As to those non-linearities… Actually, I’m not even sure, if that’s really true. Or, even if it’s true, if it’s necessary. I have a feeling that most of the so-called film emulations that try to outperform each other in terms of accuracy are approaching the problem with the mindset that only a totally accurate emulation is a good emulation. Now, I don’t think that’s the case: I think, shifting the primaries in 3D space usually brings you very close to the overall feel already. And doing it by a channel mixer also gives you some non-linearities by introducing cross-channel talk. Finally, modifying the transfer curve (contrast/brightness?) of each single channel will do the rest.

That’s my understanding at least. In my view, many other presets - high-resolution LUTs especially - usually have the problem of overfitting. I think, creating an emulation based on a rather low number of color measurements, which map the whole color space (as in a color checker) will suffice to achieve a good approximation. (After all, there is a reason, why the color checker doesn’t have 17³ patches like most LUTs.)

And, of course, we are then free to add other creative tools on top of the calibration to modify the emulation, but shifting the primaries early in the pipeline would lay the groundwork.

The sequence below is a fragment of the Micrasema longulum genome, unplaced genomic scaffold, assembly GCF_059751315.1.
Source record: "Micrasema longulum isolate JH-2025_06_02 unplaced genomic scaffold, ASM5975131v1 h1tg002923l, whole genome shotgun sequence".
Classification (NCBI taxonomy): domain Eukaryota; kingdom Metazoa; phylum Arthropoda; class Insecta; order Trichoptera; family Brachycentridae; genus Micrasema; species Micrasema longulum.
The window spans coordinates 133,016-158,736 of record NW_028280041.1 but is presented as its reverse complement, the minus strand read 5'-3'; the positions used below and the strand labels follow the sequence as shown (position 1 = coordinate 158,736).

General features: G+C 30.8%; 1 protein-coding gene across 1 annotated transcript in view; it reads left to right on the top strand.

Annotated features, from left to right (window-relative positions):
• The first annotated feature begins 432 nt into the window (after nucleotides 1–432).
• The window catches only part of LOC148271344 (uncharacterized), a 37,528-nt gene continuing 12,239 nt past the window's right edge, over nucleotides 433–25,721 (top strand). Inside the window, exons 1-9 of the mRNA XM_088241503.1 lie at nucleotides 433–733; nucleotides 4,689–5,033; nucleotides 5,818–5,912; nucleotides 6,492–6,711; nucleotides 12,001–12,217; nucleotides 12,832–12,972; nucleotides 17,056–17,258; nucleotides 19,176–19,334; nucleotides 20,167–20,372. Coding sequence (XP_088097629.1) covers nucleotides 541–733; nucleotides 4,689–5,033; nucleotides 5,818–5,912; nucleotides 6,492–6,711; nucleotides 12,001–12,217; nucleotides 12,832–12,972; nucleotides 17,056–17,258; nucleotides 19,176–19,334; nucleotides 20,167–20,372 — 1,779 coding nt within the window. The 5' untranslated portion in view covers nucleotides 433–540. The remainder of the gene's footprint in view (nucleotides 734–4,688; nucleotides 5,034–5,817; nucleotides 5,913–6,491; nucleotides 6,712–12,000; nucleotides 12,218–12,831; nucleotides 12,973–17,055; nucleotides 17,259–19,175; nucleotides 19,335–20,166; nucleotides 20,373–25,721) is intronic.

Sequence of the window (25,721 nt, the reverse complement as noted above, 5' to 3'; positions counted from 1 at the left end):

As to your idea, Todd: Hmm, that sounds feasible. But is it really so simple? Would it suffice to simply invert all the numbers to go the other way round? Is it possible to stack to calibration instances with inverted numbers to come back to the original image?

Would be interested to see someone experiment with this. This being said I always place lut 3D film emulations as the last module in order to create “shared boundaries” to achieve visual consistency for all images in a series. I have experimented with an “in reverse” order (as you describe it) in Photoshop with layers, but that did not produce the results I wanted.

More patches don’t change the fact that it’s a 3×3 least-square solve.

Applying the color calibration in reverse is just a couple of lines of code to add (gaussian elimination inversion). As usual, the challenge is more about how to squeeze that cleverly in the GUI, how to call that mode, etc.